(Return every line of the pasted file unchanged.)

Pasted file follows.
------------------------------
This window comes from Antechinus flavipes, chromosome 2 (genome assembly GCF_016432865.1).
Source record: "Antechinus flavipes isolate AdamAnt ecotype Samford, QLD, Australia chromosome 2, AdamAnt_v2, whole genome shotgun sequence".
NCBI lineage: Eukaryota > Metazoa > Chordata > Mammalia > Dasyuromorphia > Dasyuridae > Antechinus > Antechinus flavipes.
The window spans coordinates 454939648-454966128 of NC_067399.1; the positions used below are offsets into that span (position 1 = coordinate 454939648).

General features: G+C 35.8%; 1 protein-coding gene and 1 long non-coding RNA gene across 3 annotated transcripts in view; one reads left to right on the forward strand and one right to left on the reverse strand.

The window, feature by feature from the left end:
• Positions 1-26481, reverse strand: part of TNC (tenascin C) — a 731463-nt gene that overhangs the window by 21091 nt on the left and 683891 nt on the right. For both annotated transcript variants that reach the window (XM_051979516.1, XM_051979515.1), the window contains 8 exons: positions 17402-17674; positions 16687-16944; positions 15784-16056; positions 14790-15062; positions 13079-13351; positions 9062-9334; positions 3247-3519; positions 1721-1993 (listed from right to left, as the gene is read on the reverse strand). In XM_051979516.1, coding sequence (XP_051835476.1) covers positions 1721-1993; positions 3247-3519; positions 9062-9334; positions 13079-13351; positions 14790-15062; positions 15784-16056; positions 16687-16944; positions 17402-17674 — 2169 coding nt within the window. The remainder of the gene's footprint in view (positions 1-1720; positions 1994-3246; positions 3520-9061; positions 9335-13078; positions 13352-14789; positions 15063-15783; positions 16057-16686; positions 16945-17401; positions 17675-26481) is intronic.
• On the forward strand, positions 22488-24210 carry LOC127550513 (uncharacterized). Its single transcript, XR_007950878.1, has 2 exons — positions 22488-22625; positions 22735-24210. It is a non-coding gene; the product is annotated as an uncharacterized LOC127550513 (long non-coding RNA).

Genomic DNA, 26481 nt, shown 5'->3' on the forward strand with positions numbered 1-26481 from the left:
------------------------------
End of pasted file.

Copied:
This window comes from Antechinus flavipes, chromosome 2 (genome assembly GCF_016432865.1).
Source record: "Antechinus flavipes isolate AdamAnt ecotype Samford, QLD, Australia chromosome 2, AdamAnt_v2, whole genome shotgun sequence".
NCBI lineage: Eukaryota > Metazoa > Chordata > Mammalia > Dasyuromorphia > Dasyuridae > Antechinus > Antechinus flavipes.
The window spans coordinates 454939648-454966128 of NC_067399.1; the positions used below are offsets into that span (position 1 = coordinate 454939648).

General features: G+C 35.8%; 1 protein-coding gene and 1 long non-coding RNA gene across 3 annotated transcripts in view; one reads left to right on the forward strand and one right to left on the reverse strand.

The window, feature by feature from the left end:
• Positions 1-26481, reverse strand: part of TNC (tenascin C) — a 731463-nt gene that overhangs the window by 21091 nt on the left and 683891 nt on the right. For both annotated transcript variants that reach the window (XM_051979516.1, XM_051979515.1), the window contains 8 exons: positions 17402-17674; positions 16687-16944; positions 15784-16056; positions 14790-15062; positions 13079-13351; positions 9062-9334; positions 3247-3519; positions 1721-1993 (listed from right to left, as the gene is read on the reverse strand). In XM_051979516.1, coding sequence (XP_051835476.1) covers positions 1721-1993; positions 3247-3519; positions 9062-9334; positions 13079-13351; positions 14790-15062; positions 15784-16056; positions 16687-16944; positions 17402-17674 — 2169 coding nt within the window. The remainder of the gene's footprint in view (positions 1-1720; positions 1994-3246; positions 3520-9061; positions 9335-13078; positions 13352-14789; positions 15063-15783; positions 16057-16686; positions 16945-17401; positions 17675-26481) is intronic.
• On the forward strand, positions 22488-24210 carry LOC127550513 (uncharacterized). Its single transcript, XR_007950878.1, has 2 exons — positions 22488-22625; positions 22735-24210. It is a non-coding gene; the product is annotated as an uncharacterized LOC127550513 (long non-coding RNA).

Genomic DNA, 26481 nt, shown 5'->3' on the forward strand with positions numbered 1-26481 from the left: